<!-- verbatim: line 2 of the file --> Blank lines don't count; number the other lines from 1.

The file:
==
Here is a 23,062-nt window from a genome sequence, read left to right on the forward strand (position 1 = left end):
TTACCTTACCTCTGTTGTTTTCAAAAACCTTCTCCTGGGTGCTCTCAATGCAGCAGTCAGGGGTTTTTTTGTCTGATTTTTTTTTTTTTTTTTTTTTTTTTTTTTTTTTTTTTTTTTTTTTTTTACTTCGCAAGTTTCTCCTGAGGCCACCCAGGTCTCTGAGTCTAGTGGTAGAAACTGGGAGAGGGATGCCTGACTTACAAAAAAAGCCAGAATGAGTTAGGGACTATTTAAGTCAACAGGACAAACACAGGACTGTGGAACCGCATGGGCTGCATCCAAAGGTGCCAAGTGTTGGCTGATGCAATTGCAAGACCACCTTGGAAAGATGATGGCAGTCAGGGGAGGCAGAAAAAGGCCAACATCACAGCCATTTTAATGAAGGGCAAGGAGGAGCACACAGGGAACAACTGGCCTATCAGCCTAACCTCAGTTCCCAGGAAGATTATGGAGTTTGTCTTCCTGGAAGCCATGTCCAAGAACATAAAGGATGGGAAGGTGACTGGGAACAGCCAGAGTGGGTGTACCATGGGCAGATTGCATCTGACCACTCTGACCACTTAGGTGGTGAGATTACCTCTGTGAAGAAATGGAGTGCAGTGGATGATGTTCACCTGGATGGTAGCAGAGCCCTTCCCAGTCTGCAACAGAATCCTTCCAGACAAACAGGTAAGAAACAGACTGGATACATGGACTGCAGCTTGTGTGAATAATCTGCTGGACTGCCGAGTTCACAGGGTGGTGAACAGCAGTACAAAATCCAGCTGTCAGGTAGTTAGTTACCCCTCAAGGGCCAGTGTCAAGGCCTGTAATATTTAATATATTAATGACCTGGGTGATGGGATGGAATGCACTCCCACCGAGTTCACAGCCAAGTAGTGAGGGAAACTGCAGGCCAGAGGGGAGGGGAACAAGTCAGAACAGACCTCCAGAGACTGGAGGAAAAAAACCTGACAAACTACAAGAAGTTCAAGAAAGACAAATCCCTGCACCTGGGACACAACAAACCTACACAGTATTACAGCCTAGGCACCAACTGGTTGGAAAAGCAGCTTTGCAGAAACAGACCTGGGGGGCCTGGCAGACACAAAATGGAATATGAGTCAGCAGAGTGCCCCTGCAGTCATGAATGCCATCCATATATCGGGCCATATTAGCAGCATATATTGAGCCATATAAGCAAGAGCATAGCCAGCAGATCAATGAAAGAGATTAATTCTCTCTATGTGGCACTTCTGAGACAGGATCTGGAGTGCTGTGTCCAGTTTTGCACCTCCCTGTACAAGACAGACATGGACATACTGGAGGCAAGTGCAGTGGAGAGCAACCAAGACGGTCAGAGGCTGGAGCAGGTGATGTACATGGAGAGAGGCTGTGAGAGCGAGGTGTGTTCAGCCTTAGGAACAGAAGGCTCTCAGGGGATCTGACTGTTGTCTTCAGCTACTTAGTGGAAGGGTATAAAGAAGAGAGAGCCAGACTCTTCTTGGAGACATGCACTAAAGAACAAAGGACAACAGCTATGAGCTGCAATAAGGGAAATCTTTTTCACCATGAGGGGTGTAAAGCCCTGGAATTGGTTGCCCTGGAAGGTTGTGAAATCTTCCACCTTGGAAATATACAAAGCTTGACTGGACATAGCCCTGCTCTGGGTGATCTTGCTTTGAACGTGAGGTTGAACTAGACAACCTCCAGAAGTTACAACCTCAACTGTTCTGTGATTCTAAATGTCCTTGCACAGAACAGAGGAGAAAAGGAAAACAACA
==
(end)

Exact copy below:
TTACCTTACCTCTGTTGTTTTCAAAAACCTTCTCCTGGGTGCTCTCAATGCAGCAGTCAGGGGTTTTTTTGTCTGATTTTTTTTTTTTTTTTTTTTTTTTTTTTTTTTTTTTTTTTTTTTTTTTACTTCGCAAGTTTCTCCTGAGGCCACCCAGGTCTCTGAGTCTAGTGGTAGAAACTGGGAGAGGGATGCCTGACTTACAAAAAAAGCCAGAATGAGTTAGGGACTATTTAAGTCAACAGGACAAACACAGGACTGTGGAACCGCATGGGCTGCATCCAAAGGTGCCAAGTGTTGGCTGATGCAATTGCAAGACCACCTTGGAAAGATGATGGCAGTCAGGGGAGGCAGAAAAAGGCCAACATCACAGCCATTTTAATGAAGGGCAAGGAGGAGCACACAGGGAACAACTGGCCTATCAGCCTAACCTCAGTTCCCAGGAAGATTATGGAGTTTGTCTTCCTGGAAGCCATGTCCAAGAACATAAAGGATGGGAAGGTGACTGGGAACAGCCAGAGTGGGTGTACCATGGGCAGATTGCATCTGACCACTCTGACCACTTAGGTGGTGAGATTACCTCTGTGAAGAAATGGAGTGCAGTGGATGATGTTCACCTGGATGGTAGCAGAGCCCTTCCCAGTCTGCAACAGAATCCTTCCAGACAAACAGGTAAGAAACAGACTGGATACATGGACTGCAGCTTGTGTGAATAATCTGCTGGACTGCCGAGTTCACAGGGTGGTGAACAGCAGTACAAAATCCAGCTGTCAGGTAGTTAGTTACCCCTCAAGGGCCAGTGTCAAGGCCTGTAATATTTAATATATTAATGACCTGGGTGATGGGATGGAATGCACTCCCACCGAGTTCACAGCCAAGTAGTGAGGGAAACTGCAGGCCAGAGGGGAGGGGAACAAGTCAGAACAGACCTCCAGAGACTGGAGGAAAAAAACCTGACAAACTACAAGAAGTTCAAGAAAGACAAATCCCTGCACCTGGGACACAACAAACCTACACAGTATTACAGCCTAGGCACCAACTGGTTGGAAAAGCAGCTTTGCAGAAACAGACCTGGGGGGCCTGGCAGACACAAAATGGAATATGAGTCAGCAGAGTGCCCCTGCAGTCATGAATGCCATCCATATATCGGGCCATATTAGCAGCATATATTGAGCCATATAAGCAAGAGCATAGCCAGCAGATCAATGAAAGAGATTAATTCTCTCTATGTGGCACTTCTGAGACAGGATCTGGAGTGCTGTGTCCAGTTTTGCACCTCCCTGTACAAGACAGACATGGACATACTGGAGGCAAGTGCAGTGGAGAGCAACCAAGACGGTCAGAGGCTGGAGCAGGTGATGTACATGGAGAGAGGCTGTGAGAGCGAGGTGTGTTCAGCCTTAGGAACAGAAGGCTCTCAGGGGATCTGACTGTTGTCTTCAGCTACTTAGTGGAAGGGTATAAAGAAGAGAGAGCCAGACTCTTCTTGGAGACATGCACTAAAGAACAAAGGACAACAGCTATGAGCTGCAATAAGGGAAATCTTTTTCACCATGAGGGGTGTAAAGCCCTGGAATTGGTTGCCCTGGAAGGTTGTGAAATCTTCCACCTTGGAAATATACAAAGCTTGACTGGACATAGCCCTGCTCTGGGTGATCTTGCTTTGAACGTGAGGTTGAACTAGACAACCTCCAGAAGTTACAACCTCAACTGTTCTGTGATTCTAAATGTCCTTGCACAGAACAGAGGAGAAAAGGAAAACAACA